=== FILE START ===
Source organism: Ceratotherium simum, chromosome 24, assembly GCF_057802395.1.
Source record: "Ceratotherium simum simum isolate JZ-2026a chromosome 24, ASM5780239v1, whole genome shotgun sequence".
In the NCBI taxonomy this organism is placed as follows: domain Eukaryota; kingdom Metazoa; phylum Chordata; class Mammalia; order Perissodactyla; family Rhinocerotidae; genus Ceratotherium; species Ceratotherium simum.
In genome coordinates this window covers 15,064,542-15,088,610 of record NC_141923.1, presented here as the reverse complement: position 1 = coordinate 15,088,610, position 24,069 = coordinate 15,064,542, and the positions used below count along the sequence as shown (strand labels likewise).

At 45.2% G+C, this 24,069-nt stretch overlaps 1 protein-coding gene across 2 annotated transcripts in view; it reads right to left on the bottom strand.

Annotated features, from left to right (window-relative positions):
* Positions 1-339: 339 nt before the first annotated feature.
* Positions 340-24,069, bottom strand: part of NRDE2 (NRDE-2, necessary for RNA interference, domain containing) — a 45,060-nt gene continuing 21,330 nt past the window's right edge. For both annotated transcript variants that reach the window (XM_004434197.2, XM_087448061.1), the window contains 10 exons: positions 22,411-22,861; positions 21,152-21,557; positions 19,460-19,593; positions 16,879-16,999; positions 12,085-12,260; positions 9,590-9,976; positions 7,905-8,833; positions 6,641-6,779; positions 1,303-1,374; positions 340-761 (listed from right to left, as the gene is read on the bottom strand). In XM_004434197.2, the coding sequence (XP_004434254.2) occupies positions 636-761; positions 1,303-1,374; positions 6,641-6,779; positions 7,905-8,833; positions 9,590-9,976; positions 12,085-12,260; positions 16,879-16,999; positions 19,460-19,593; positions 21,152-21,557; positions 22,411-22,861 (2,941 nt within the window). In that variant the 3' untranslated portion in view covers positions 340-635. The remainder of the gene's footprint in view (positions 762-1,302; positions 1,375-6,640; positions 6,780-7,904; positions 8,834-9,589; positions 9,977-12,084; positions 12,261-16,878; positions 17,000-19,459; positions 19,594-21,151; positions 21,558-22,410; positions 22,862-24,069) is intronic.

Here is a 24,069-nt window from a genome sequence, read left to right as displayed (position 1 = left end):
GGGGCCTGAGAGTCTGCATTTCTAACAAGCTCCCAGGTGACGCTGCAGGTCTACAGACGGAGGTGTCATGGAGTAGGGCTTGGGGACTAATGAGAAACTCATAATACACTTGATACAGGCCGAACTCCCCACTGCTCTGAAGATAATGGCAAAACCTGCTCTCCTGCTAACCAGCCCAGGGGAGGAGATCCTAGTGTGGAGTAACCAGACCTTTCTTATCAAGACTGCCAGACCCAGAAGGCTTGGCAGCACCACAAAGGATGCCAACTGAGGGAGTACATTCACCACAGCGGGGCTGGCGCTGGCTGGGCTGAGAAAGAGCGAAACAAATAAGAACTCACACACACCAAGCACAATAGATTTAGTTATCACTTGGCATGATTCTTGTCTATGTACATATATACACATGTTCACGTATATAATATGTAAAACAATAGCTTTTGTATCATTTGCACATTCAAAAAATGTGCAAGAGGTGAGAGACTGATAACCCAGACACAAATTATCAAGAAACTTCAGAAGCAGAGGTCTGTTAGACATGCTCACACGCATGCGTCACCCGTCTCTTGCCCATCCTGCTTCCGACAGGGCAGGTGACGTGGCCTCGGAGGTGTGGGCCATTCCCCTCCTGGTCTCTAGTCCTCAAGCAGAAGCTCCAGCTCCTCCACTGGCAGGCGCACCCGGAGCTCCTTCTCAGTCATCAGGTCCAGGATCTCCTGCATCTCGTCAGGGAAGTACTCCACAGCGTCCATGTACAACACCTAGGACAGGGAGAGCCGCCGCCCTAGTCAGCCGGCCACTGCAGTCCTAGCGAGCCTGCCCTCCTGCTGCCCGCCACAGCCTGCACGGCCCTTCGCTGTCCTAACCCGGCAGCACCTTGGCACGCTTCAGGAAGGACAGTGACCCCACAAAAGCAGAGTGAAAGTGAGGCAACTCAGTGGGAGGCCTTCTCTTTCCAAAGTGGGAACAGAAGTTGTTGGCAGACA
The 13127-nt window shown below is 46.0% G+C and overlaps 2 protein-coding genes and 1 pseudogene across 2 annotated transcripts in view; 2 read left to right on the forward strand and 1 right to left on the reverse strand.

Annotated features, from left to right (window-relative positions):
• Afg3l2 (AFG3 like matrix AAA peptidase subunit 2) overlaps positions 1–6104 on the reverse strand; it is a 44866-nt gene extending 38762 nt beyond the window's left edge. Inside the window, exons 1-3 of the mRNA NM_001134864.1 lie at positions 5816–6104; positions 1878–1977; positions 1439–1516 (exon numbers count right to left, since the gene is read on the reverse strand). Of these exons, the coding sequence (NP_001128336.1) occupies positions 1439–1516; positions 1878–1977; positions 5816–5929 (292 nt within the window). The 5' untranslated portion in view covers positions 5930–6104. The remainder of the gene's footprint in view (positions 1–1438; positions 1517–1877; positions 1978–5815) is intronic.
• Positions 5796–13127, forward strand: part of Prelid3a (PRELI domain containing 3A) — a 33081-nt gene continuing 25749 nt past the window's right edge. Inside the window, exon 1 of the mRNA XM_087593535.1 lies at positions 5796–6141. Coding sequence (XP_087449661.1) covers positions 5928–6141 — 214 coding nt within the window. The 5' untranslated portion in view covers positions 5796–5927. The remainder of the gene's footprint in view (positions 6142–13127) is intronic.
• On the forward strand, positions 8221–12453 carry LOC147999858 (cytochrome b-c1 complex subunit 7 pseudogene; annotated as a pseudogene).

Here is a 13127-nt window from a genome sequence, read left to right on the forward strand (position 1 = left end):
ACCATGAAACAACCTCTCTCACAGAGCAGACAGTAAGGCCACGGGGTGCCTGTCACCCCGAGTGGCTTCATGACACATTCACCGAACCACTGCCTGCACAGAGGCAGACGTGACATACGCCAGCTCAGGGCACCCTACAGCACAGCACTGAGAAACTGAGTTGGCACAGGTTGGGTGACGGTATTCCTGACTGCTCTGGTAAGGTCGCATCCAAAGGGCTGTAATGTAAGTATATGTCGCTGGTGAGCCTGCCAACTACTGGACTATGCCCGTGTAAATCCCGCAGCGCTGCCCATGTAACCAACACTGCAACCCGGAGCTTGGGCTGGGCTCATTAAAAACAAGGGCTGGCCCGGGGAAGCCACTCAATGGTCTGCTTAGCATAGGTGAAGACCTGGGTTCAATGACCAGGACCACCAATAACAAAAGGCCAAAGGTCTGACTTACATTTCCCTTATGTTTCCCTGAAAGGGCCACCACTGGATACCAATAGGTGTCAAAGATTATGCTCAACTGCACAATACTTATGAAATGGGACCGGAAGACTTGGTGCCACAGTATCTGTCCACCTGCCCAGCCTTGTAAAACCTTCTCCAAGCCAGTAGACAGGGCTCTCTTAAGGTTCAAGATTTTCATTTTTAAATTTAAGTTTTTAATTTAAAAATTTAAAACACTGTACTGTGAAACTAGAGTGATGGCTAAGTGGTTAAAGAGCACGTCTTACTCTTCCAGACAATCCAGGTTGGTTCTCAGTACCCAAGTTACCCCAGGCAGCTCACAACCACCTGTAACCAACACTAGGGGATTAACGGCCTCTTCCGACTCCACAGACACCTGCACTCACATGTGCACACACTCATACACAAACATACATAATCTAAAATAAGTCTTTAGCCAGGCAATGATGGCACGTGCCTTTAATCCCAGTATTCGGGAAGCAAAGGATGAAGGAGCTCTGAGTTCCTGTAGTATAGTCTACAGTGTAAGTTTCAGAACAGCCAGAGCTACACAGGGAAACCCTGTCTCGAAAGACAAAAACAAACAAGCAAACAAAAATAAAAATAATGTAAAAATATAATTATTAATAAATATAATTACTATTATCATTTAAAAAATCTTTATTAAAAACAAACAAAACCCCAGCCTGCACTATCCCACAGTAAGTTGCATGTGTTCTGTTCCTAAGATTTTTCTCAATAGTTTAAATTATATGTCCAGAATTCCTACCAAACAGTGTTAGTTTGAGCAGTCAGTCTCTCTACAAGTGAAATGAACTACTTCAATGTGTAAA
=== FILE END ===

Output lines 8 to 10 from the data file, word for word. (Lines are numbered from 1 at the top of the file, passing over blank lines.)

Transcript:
* Positions 340-24,069, bottom strand: part of NRDE2 (NRDE-2, necessary for RNA interference, domain containing) — a 45,060-nt gene continuing 21,330 nt past the window's right edge. For both annotated transcript variants that reach the window (XM_004434197.2, XM_087448061.1), the window contains 10 exons: positions 22,411-22,861; positions 21,152-21,557; positions 19,460-19,593; positions 16,879-16,999; positions 12,085-12,260; positions 9,590-9,976; positions 7,905-8,833; positions 6,641-6,779; positions 1,303-1,374; positions 340-761 (listed from right to left, as the gene is read on the bottom strand). In XM_004434197.2, the coding sequence (XP_004434254.2) occupies positions 636-761; positions 1,303-1,374; positions 6,641-6,779; positions 7,905-8,833; positions 9,590-9,976; positions 12,085-12,260; positions 16,879-16,999; positions 19,460-19,593; positions 21,152-21,557; positions 22,411-22,861 (2,941 nt within the window). In that variant the 3' untranslated portion in view covers positions 340-635. The remainder of the gene's footprint in view (positions 762-1,302; positions 1,375-6,640; positions 6,780-7,904; positions 8,834-9,589; positions 9,977-12,084; positions 12,261-16,878; positions 17,000-19,459; positions 19,594-21,151; positions 21,558-22,410; positions 22,862-24,069) is intronic.

Here is a 24,069-nt window from a genome sequence, read left to right as displayed (position 1 = left end):
GGGGCCTGAGAGTCTGCATTTCTAACAAGCTCCCAGGTGACGCTGCAGGTCTACAGACGGAGGTGTCATGGAGTAGGGCTTGGGGACTAATGAGAAACTCATAATACACTTGATACAGGCCGAACTCCCCACTGCTCTGAAGATAATGGCAAAACCTGCTCTCCTGCTAACCAGCCCAGGGGAGGAGATCCTAGTGTGGAGTAACCAGACCTTTCTTATCAAGACTGCCAGACCCAGAAGGCTTGGCAGCACCACAAAGGATGCCAACTGAGGGAGTACATTCACCACAGCGGGGCTGGCGCTGGCTGGGCTGAGAAAGAGCGAAACAAATAAGAACTCACACACACCAAGCACAATAGATTTAGTTATCACTTGGCATGATTCTTGTCTATGTACATATATACACATGTTCACGTATATAATATGTAAAACAATAGCTTTTGTATCATTTGCACATTCAAAAAATGTGCAAGAGGTGAGAGACTGATAACCCAGACACAAATTATCAAGAAACTTCAGAAGCAGAGGTCTGTTAGACATGCTCACACGCATGCGTCACCCGTCTCTTGCCCATCCTGCTTCCGACAGGGCAGGTGACGTGGCCTCGGAGGTGTGGGCCATTCCCCTCCTGGTCTCTAGTCCTCAAGCAGAAGCTCCAGCTCCTCCACTGGCAGGCGCACCCGGAGCTCCTTCTCAGTCATCAGGTCCAGGATCTCCTGCATCTCGTCAGGGAAGTACTCCACAGCGTCCATGTACAACACCTAGGACAGGGAGAGCCGCCGCCCTAGTCAGCCGGCCACTGCAGTCCTAGCGAGCCTGCCCTCCTGCTGCCCGCCACAGCCTGCACGGCCCTTCGCTGTCCTAACCCGGCAGCACCTTGGCACGCTTCAGGAAGGACAGTGACCCCACAAAAGCAGAGTGAAAGTGAGGCAACTCAGTGGGAGGCCTTCTCTTTCCAAAGTGGGAACAGAAGTTGTTGGCAGACA